Technology can also help us mitigate climate change through innovations such as renewable energy, in order to reduce the risk climate change poses in terms of natural disasters. Finding and harnessing alternative energy sources are key to reducing our dependency on fossil fuels and in turn, reduce our greenhouse gas emissions. Through tech innovation we will see the complete transformation of the automation industry into one that uses resources more efficiently to reduce waste, pollution, energy usage and use of raw materials. Technology can also allow for large scale growth of lab-developed meats, lessening our dependence on livestock farming which contributes significantly to global warming and uses valuable amounts of land and water.

We simply need to harness all the incredible opportunities technology presents us in order to better cope with the inevitable increase of climate change-related natural disasters we will experience in our lifetime.

Cleaning up our act – Renewable energy to restore balance on Earth


The planet’s reliance on energy to keep society running is undeniable, and it is no secret that humanity has utilised unhealthy energy sources to keep society running smoothly. While fossil fuels were nearly solely responsible for humanity’s energy consumption in the past, there are healthier, more environmentally-friendly energy sources being developed and implemented that can ensure the planet has a brighter, healthier future. In the relatively little time that renewable energies have been in successful operation, they have made leaps and bounds, surging upward and onward to place them firmly in the lead as prospective sole energy sources of tomorrow. Over the past Summer, for example, renewables generated more electricity than brown coal and produced 40% more than gas, only being surpassed by black coal. While there are still ways to improve renewable energy sources there is no doubt that the generations of the future will likely enjoy the benefits of natural, renewable energy sources rather than the unhealthy fossil fuels that have driven humanity’s progression up until the early 2000s and onwards.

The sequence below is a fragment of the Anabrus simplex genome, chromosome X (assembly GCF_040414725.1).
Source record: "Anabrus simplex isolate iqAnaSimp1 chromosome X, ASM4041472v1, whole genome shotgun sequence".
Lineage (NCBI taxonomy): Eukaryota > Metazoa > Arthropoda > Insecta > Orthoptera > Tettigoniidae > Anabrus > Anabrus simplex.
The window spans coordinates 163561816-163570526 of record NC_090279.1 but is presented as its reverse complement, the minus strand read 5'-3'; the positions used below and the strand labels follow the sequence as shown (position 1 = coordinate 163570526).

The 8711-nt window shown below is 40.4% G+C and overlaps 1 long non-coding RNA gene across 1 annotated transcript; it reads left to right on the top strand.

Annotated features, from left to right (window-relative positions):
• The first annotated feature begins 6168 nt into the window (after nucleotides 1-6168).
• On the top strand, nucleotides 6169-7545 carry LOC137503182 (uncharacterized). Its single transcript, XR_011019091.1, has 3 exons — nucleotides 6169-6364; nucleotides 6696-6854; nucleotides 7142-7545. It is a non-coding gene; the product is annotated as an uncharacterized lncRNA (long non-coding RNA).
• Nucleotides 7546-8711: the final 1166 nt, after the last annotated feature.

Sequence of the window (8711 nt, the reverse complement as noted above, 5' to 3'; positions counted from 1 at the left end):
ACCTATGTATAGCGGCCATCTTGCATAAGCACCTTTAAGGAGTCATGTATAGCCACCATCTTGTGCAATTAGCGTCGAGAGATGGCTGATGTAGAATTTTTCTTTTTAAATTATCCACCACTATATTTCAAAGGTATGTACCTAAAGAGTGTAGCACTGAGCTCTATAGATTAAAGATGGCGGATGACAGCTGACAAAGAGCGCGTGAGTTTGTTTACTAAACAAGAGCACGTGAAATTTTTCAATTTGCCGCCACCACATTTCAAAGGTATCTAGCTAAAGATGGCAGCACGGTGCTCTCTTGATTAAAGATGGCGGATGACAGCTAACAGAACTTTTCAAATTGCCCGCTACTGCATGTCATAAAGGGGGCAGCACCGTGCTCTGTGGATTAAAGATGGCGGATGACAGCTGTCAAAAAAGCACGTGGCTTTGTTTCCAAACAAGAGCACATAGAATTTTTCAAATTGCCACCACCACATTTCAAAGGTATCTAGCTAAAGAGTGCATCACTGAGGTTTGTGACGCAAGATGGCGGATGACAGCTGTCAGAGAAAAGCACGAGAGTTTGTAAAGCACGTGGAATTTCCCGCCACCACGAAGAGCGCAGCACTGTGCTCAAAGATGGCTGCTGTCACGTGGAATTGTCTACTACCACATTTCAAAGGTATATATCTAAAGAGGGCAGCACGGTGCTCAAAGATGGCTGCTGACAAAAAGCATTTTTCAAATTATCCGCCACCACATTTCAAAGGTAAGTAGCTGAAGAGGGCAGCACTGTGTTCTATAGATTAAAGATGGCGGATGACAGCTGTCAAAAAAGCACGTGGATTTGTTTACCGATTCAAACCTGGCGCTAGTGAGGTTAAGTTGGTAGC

Since 2015, the number of locations that are generating 70% or more of their total electricity supply from renewable energy sources has more than doubled, further cementing renewable energy sources as the leading candidates for the future of energy the world over. The momentum created by renewable energy continues to build, as cities the world over make the pivotal shift from fossil fuels to renewable energy sources. Renewable energy has not come about without its barriers though, with one of them being America’s very own President Donald Trump. When President Trump made the decision to withdraw from the Paris accord, it sent the planet (including his own country) into a panic spiral, making people angry and afraid for the consequences that could occur as the result of his decision. Since his decision, the majority of passion and action for climate change has been driven by the global covenant of more than 7,400 leaders that came together in the wake of his decision. As leaders continue to realise the importance of keeping the planet healthy, so do their people.